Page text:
Stand.earth wants cruise giant to reduce its climate, human health impacts and stop burning heavy fuel oil — one of world’s dirtiest fossil fuels
Wednesday November 7, 2018
MIAMI — Climate and public health protectors with international environmental organization Stand.earth disrupted the massive cruise industry trade event CruiseWorld today in Fort Lauderdale, interrupting welcoming remarks ahead of a speech by Carnival Corporation CEO Arnold Donald.
Stand.earth is calling on the cruise giant to reduce its environmental and human health impacts by transitioning away from burning heavy fuel oil — the dirtiest fossil fuel available for marine transportation — to power most of its ships.
“Mr. Donald, as a parent, there is nothing more important than ensuring a safe future for my children. Air pollution from your ships puts their health at risk. Please stop fueling your ships with heavy fuel oil. Will you do that?” asked Kristina Flores, Climate Campaigner at Stand.earth, of Carnival Corporation CEO Arnold Donald.
After the CEO’s speech, the group unveiled a “talking briefcase” that played a message for travel agents about how Carnival’s use of heavy fuel oil poses a risk to the health of their passengers and the places they visit. Listen to the message here. The groups also floated a banner tied to balloons into the rafters of the exhibition floor that read "Carnival's pollution puts families at risk."
Photos and video will be uploaded throughout the day here: https://drive.google.com/open?id=1Fz4t3xgjlIg8XwI67Zp0Rjnka9eYgNmg
On Friday, November 9, the group plans to protest outside the Miami Heat game with a mobile billboard to educate attendees on the climate and human health impacts of Carnival’s pollution. Miami Heat owner Micky Arison is the former CEO and current board chair of Carnival Corporation.
AIR POLLUTION ‘THE NEW TOBACCO’
When burned, heavy fuel oil releases enormous amounts of toxins, heavy metals, greenhouse gases, and black carbon (or soot) into the atmosphere.
As air pollution becomes an increasing concern for global health officials — including the head of the World Health Organization who recently said air pollution is “the new tobacco” — Carnival’s use of heavy fuel oil is putting human health and the climate at serious risk.
Approximately 70% of ship emissions occur within 250 miles of land. These emissions can travel inland and expose millions of unsuspecting people to dangerous pollution levels, which raises serious concerns for cruise ship meccas like Miami and Fort Lauderdale and port cities around the world.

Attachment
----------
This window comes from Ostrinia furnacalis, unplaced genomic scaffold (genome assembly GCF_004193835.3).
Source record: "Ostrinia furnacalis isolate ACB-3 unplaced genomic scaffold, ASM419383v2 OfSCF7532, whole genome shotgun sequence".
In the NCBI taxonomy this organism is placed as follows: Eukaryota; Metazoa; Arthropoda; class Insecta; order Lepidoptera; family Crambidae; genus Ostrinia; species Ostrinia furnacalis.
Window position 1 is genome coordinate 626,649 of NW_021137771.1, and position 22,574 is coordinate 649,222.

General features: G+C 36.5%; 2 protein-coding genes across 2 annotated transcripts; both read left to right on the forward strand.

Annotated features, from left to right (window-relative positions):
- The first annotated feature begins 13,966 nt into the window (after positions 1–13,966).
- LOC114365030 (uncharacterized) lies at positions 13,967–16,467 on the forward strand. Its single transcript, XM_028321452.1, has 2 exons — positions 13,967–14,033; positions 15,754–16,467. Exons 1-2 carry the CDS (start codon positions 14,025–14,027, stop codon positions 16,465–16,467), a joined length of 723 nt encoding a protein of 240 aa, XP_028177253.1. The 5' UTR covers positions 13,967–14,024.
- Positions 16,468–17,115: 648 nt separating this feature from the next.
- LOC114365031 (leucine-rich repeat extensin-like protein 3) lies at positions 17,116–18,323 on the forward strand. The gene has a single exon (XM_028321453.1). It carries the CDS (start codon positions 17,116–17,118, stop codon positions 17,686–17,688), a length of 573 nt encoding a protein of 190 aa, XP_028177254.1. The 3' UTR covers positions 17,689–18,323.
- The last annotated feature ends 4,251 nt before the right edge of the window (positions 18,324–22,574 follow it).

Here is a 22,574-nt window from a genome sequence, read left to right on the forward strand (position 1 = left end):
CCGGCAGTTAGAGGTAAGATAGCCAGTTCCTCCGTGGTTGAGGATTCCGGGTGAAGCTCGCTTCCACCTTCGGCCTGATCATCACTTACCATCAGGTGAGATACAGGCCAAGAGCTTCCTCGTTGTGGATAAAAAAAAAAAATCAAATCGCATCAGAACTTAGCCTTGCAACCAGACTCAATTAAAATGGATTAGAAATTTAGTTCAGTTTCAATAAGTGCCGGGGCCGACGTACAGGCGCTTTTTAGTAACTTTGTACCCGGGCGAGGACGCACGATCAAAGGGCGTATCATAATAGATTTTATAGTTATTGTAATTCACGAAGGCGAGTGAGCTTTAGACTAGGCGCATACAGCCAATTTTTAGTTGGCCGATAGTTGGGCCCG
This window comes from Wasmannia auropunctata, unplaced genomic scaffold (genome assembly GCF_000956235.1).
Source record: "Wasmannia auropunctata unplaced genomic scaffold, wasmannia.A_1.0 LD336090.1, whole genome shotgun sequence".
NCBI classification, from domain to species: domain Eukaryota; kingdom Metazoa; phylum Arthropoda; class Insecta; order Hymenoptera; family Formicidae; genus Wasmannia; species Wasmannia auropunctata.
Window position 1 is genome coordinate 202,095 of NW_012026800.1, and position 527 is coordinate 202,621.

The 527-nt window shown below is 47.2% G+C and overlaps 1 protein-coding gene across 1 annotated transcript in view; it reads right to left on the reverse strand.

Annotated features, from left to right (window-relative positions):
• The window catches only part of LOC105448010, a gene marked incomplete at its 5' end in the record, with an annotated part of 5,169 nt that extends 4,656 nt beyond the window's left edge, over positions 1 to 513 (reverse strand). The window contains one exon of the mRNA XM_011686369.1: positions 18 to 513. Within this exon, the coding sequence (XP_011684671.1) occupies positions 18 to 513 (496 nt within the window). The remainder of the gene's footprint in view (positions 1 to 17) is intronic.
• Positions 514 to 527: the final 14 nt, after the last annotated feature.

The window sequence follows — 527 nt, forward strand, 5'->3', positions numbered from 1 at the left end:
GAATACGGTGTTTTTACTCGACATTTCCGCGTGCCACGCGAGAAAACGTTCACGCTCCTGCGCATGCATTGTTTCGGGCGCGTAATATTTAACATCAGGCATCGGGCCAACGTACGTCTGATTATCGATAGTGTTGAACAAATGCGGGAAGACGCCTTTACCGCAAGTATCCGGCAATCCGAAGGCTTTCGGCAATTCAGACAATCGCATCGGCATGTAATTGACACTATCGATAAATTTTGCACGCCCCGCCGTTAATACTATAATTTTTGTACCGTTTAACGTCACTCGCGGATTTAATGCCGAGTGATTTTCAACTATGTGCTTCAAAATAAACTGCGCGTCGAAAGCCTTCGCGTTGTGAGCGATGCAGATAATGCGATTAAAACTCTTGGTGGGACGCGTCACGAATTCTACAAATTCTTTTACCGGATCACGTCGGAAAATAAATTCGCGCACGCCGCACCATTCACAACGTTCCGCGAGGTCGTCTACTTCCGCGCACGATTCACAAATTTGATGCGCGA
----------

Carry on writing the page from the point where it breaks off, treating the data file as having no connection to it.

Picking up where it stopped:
“Carnival claims sustainability and human rights are core company values, but it cannot be an environmental leader while burning one of the dirtiest fossil fuels available. As the largest cruise operator in the world, Carnival should stop putting families and children at risk from breathing polluted air. If it wants to meet its own higher standards, Carnival can and must become an industry leader by ending its use of heavy fuel oil. Whatever Carnival does, other cruise companies will follow,” said Kendra Ulrich, Senior Shipping Campaigner at Stand.earth.
Air pollution related to ship exhaust from the global shipping industry is well-documented. A 2018 study attributed up to 400,000 annual premature deaths from lung and cardiovascular disease to ship engine exhaust. And a 2018 investigation measuring air pollution from cruise ships in Greece prompted the British Heart Foundation to issue advice in September telling cruise passengers to avoid standing downwind of the ship’s smokestacks.
Of the 26.6 million people that went on cruises last year, nearly half, about 12 million people, went on a cruise on one of Carnival Corporation’s 10 subsidiaries: Carnival Cruise Line, Holland America Line, Princess Cruises, Seabourn, AIDA Cruises, Costa Cruises, Cunard, P&O Cruises (Australia) and P&O Cruises (UK), Fathom.
Stand.earth is a member of the Clean Up Carnival coalition. Learn more at cleanupcarnival.com.
More information about Carnival’s environmental impact can be found here — including Indigenous communities calling for an end to heavy fuel oil use in the Arctic, the truth about cruise ship scrubber technology, and caveats to Carnival’s carbon reduction claims: https://docs.google.com/document/d/1hI5yUJoIzixMeeuwUg8pqXHOYOAOI5RYwv2Cl3rlsWo/edit?usp=sharing.